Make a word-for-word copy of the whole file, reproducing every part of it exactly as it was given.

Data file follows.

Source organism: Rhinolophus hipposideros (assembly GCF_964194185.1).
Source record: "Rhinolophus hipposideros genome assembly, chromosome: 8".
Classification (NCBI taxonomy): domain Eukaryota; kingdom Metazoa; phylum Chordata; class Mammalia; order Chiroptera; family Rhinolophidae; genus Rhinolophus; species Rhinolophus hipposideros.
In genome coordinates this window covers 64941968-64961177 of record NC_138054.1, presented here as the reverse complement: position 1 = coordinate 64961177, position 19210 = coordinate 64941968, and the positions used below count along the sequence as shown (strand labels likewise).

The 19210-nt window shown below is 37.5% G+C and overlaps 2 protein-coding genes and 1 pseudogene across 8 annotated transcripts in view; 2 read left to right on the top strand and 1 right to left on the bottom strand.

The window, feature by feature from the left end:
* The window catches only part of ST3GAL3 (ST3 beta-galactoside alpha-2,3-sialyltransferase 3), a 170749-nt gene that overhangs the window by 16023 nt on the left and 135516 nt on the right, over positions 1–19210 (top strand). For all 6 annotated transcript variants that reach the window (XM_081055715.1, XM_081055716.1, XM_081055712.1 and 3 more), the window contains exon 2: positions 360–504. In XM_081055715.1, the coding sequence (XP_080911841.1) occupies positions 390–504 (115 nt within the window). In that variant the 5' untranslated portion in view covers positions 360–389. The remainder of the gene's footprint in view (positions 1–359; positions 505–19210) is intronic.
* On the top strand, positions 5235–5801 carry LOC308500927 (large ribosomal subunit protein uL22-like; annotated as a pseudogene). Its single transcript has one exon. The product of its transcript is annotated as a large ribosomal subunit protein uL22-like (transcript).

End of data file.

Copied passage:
Source organism: Rhinolophus hipposideros (assembly GCF_964194185.1).
Source record: "Rhinolophus hipposideros genome assembly, chromosome: 8".
Classification (NCBI taxonomy): domain Eukaryota; kingdom Metazoa; phylum Chordata; class Mammalia; order Chiroptera; family Rhinolophidae; genus Rhinolophus; species Rhinolophus hipposideros.
In genome coordinates this window covers 64941968-64961177 of record NC_138054.1, presented here as the reverse complement: position 1 = coordinate 64961177, position 19210 = coordinate 64941968, and the positions used below count along the sequence as shown (strand labels likewise).

The 19210-nt window shown below is 37.5% G+C and overlaps 2 protein-coding genes and 1 pseudogene across 8 annotated transcripts in view; 2 read left to right on the top strand and 1 right to left on the bottom strand.

The window, feature by feature from the left end:
* The window catches only part of ST3GAL3 (ST3 beta-galactoside alpha-2,3-sialyltransferase 3), a 170749-nt gene that overhangs the window by 16023 nt on the left and 135516 nt on the right, over positions 1–19210 (top strand). For all 6 annotated transcript variants that reach the window (XM_081055715.1, XM_081055716.1, XM_081055712.1 and 3 more), the window contains exon 2: positions 360–504. In XM_081055715.1, the coding sequence (XP_080911841.1) occupies positions 390–504 (115 nt within the window). In that variant the 5' untranslated portion in view covers positions 360–389. The remainder of the gene's footprint in view (positions 1–359; positions 505–19210) is intronic.
* On the top strand, positions 5235–5801 carry LOC308500927 (large ribosomal subunit protein uL22-like; annotated as a pseudogene). Its single transcript has one exon. The product of its transcript is annotated as a large ribosomal subunit protein uL22-like (transcript).